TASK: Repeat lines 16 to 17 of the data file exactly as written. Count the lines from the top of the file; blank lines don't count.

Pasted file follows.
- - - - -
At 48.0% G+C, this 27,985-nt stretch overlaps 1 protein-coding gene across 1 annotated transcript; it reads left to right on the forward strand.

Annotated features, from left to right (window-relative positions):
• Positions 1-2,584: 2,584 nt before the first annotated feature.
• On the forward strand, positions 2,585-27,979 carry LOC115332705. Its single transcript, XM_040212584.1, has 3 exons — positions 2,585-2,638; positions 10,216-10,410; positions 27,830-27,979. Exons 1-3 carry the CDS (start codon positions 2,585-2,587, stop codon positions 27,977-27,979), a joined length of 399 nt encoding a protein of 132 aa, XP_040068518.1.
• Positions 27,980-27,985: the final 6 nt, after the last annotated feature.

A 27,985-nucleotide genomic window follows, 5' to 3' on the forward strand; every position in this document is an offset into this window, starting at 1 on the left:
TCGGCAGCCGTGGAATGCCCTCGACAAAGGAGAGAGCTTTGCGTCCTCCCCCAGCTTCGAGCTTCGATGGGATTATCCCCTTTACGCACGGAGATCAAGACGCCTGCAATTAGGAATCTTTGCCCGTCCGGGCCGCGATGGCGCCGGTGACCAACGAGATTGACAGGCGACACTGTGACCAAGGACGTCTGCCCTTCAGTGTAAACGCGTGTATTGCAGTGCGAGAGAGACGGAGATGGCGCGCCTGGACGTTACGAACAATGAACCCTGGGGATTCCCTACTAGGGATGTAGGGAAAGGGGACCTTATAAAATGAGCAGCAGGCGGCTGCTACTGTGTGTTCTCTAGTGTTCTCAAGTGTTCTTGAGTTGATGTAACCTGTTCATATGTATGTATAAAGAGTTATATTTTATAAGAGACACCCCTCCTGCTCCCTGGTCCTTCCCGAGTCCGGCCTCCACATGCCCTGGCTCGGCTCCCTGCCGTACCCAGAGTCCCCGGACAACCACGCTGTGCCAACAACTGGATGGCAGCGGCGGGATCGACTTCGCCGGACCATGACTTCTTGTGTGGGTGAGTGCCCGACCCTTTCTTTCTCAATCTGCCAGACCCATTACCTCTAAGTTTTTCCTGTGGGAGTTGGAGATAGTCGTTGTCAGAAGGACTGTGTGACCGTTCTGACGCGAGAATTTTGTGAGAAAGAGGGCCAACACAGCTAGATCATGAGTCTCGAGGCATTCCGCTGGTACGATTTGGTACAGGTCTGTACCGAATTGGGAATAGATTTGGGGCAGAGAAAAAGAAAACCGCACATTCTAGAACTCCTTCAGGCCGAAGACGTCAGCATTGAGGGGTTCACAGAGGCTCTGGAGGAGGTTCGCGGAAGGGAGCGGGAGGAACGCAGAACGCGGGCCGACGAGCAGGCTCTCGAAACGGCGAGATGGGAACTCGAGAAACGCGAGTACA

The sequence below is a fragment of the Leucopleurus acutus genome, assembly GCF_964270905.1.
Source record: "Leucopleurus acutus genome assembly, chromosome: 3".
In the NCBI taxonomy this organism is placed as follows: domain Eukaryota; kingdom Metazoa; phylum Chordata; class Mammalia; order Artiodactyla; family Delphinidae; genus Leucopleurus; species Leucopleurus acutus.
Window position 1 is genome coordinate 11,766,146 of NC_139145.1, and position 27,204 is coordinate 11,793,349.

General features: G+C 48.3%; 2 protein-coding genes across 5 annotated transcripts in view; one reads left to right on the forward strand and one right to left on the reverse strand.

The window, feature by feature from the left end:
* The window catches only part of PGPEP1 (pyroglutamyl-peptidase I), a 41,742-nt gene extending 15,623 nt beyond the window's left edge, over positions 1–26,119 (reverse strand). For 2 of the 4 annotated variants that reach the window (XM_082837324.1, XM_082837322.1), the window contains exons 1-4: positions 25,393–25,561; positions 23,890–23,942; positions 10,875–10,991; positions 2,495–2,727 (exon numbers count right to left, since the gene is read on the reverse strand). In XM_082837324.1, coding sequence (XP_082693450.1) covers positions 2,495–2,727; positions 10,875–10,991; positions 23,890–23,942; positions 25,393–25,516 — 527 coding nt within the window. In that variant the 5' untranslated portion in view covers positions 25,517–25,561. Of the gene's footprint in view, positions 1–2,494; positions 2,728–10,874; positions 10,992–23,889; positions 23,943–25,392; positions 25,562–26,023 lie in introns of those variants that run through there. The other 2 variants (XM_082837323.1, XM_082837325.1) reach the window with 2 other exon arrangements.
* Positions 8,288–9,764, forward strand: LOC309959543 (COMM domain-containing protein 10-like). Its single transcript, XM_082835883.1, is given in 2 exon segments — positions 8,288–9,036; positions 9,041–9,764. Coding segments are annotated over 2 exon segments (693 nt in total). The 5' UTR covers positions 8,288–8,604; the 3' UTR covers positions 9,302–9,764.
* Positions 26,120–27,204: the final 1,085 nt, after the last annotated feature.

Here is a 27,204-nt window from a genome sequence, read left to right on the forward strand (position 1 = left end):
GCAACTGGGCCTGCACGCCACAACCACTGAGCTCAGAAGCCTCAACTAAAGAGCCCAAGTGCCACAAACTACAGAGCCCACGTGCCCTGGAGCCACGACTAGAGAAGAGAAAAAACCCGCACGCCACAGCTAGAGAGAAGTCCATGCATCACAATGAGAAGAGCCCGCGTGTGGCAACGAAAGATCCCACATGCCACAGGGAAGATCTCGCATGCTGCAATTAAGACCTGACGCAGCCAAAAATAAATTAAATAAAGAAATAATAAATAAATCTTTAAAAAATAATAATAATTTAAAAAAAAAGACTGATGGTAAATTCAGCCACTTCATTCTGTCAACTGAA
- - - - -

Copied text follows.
* Positions 26,120–27,204: the final 1,085 nt, after the last annotated feature.

Here is a 27,204-nt window from a genome sequence, read left to right on the forward strand (position 1 = left end):